However, the two have remained close since and he has said he is committed to helping Ms Marney – who remains suspended from the party pending an investigation but has continued to express her support for him on social media – through a turbulent period in her life.

His handling of the episode has been widely criticised.


A number of key figures have resigned from the front bench but Mr Bolton has insisted he can turn the party around and this week he published plans to draw up a new constitution and effectively axe the current NEC.

He received a major boost ahead of the vote when he got the backing of Nigel Farage, who remains an influential and respected figure in the party.

Writing in the Daily Telegraph, Mr Farage said the party was in chaos with scores of local councillors jumping ship ahead of May’s elections and local structures “disappearing”.

“I believe it would be better to allow Mr Bolton, with all his faults, the chance to turn UKIP into an electoral machine again,” he wrote.

“The alternative is for the party to carry on down the path of self-destruction into irrelevance. It may be too late to save UKIP but you never know.”

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5 things for September 7: Irma, Trump, Russia, Australia vote, Michael Bennett

(CNN)After recent deadly collisions, there are new concerns over the readiness of the US Pacific fleet. Here’s what else you need to know to Get Up to Speed and Out the Door. (You can also get “5 Things You Need to Know Today” delivered to your inbox daily. Sign up here.)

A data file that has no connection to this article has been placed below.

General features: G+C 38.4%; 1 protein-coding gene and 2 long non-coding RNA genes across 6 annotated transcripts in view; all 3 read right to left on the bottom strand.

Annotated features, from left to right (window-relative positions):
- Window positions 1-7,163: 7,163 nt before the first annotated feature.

Historic. Unprecedented. Devastating. No word seems strong enough to convey the damage that Irma has brought to the Caribbean. So far, the hurricane has killed nine people. About 95% of buildings on Barbuda are damaged. More than a million people don’t have power in Puerto Rico. And there are still millions in this monster storm’s path.
    We still don’t know if Irma will hit the US, but people are getting out of the way. In Florida, there’s gridlock on the roads as people evacuate. Governors in North Carolina, South Carolina and Georgia have declared states of emergency.
    And Irma, one of the strongest storms ever seen in the Atlantic, isn’t alone out there. There are two other hurricanes — Jose, out in the open Atlantic, and Katia, in the southern Gulf of Mexico. It’s the first time since 2010 there have been three active hurricanes at the same time in the Atlantic Ocean. And we’re only about halfway through the season.

      Airplane races Irma to evacuate passengers

    2. President Trump